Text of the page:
Since ChatGPT emerged, followed by a number of chatbot cousins, people have already used the technology to do all those things and many things more. A whole lot of people love the chatbot and what it represents. They will put it to work or just spend hours chatting with that robot stranger to fill lonely hours. For those AI fans, having this futuristic tech around to manage their work or to keep them company is a fine sort of consolation for not having the flying cars and jet packs they were promised all those years ago.

And really, what could go wrong?

Ask the college professor who was accused by ChatGPT of sexually harassing a colleague on a trip he never took while serving with a school at which he never taught. Before the professor could set the record straight, the bogus story was picked up by another chatbot which began to spread the same false information.


Another chatbot tried to convince a man to leave his wife while also professing a desire to steal nuclear codes. 

The potential for havoc is immense, yet some of the world’s most powerful people are pushing a plan to use AI to combat “misinformation” and “political polarization.” It would do this by limiting what information you and I can access on the web and by shutting us up if we don’t toe the line. “Enlightened algorithms,” they’re calling this system, and doesn’t THAT just give you an Orwellian chill up the spine.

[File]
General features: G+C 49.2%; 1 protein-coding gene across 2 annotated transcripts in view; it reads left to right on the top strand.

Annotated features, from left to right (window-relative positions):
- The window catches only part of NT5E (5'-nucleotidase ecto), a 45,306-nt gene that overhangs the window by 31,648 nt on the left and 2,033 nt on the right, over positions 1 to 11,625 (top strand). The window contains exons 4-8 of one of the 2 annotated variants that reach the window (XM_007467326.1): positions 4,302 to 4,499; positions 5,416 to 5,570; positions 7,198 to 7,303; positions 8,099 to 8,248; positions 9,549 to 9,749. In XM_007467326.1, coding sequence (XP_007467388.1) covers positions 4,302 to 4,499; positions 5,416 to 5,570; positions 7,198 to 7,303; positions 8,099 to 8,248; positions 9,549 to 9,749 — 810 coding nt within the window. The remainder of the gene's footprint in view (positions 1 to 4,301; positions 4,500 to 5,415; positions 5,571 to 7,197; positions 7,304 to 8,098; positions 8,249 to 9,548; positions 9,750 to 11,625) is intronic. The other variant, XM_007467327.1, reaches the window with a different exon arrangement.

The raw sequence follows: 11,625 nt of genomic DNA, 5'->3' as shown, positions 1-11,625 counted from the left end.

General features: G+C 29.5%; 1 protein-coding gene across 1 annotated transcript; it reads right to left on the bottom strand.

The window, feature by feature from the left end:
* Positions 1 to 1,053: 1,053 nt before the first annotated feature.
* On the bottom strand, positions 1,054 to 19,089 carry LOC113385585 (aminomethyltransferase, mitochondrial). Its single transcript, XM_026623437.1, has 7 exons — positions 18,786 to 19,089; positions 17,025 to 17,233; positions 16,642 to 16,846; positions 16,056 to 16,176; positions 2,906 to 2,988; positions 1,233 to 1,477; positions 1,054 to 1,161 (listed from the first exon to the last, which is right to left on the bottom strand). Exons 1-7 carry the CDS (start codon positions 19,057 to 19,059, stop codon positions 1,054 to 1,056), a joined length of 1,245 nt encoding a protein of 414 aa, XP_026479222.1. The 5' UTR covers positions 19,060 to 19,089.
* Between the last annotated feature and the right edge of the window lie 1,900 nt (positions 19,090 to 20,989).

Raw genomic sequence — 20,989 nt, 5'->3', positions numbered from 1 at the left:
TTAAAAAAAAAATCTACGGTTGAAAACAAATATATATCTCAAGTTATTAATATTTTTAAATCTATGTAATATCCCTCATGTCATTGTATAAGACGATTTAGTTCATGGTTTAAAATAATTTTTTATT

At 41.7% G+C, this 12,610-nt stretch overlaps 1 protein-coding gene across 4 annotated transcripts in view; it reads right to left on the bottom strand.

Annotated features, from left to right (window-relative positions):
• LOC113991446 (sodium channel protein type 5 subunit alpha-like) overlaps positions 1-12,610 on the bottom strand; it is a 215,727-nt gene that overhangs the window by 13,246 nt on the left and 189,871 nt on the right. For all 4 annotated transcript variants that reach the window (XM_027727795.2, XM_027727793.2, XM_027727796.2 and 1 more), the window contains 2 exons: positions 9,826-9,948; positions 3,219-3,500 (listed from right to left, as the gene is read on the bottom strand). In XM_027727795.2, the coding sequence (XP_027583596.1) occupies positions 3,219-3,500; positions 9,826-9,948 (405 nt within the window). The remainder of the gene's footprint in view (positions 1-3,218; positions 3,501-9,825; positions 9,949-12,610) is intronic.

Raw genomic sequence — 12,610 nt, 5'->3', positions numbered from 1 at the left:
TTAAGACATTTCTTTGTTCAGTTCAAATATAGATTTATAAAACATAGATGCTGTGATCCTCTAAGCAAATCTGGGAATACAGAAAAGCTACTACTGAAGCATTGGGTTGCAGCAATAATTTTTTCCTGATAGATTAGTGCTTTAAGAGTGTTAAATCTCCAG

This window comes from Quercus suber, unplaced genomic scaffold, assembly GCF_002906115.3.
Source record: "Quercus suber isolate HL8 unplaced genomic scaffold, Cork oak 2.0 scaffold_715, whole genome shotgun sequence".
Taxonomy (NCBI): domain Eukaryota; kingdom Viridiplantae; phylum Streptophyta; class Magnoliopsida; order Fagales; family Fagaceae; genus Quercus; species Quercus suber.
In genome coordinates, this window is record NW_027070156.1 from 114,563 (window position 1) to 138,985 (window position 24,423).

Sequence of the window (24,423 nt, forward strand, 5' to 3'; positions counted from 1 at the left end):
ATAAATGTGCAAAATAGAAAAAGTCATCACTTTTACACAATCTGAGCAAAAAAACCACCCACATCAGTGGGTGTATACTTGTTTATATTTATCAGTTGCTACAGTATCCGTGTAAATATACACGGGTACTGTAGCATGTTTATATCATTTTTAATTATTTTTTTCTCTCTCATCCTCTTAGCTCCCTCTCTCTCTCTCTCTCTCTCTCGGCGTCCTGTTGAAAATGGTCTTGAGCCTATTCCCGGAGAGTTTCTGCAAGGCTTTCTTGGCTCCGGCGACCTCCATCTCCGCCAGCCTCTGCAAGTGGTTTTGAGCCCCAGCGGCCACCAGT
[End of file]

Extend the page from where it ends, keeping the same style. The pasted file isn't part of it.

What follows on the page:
But whatever. The future is upon us with the power of an unchained beast and there’s no bringing it to heel. The question isn’t whether it will come for our jobs, but when. 

I used to console myself that while AI can slap together a news story based on press release information and from other news sources, it can’t do the footwork that a real journalist does. Trapped in the ether the way it is, it can’t hit the streets to talk to real live people. It can’t capture the mood of the downtown or report on things related to human passions. 

But can’t it? The bots can, after all, trawl Facebook posts, TikTok videos, Reddit chatter and the ceaseless clamor of news discussion threads to capture real world comments and to detect the mindset of the masses. It can do all of this at a rate of megabits per second where I can only move as fast as my boots will allow, and my boots are getting on in years. In fractions of seconds, the bots can scoop up information from all over the world if it has to, where your lowly flesh and blood journalist is confined the street corner or city park.

News columns? Those won’t save me, either. Let’s face it. To write something comparable to Street Talk or Talk of the Town, all the AI has to do is string together a series of barely related words, rant about traffic lights and throw in an occasional joke about peeing outside. Boom! Column written and I’m out on my butt. 

If only I had a Robot Rosey to console me in this dark hour, I would instruct her to bring me bourbon, a cigar and my most comfortable slippers. I would sit in my chair sullen and defeated, thinking about the old days when humans ran the world. I’d ruminate. I’d cogitate. 

Then I’d chuck Rosey into the lake because man, robots are creepy and we’ve got to start somewhere.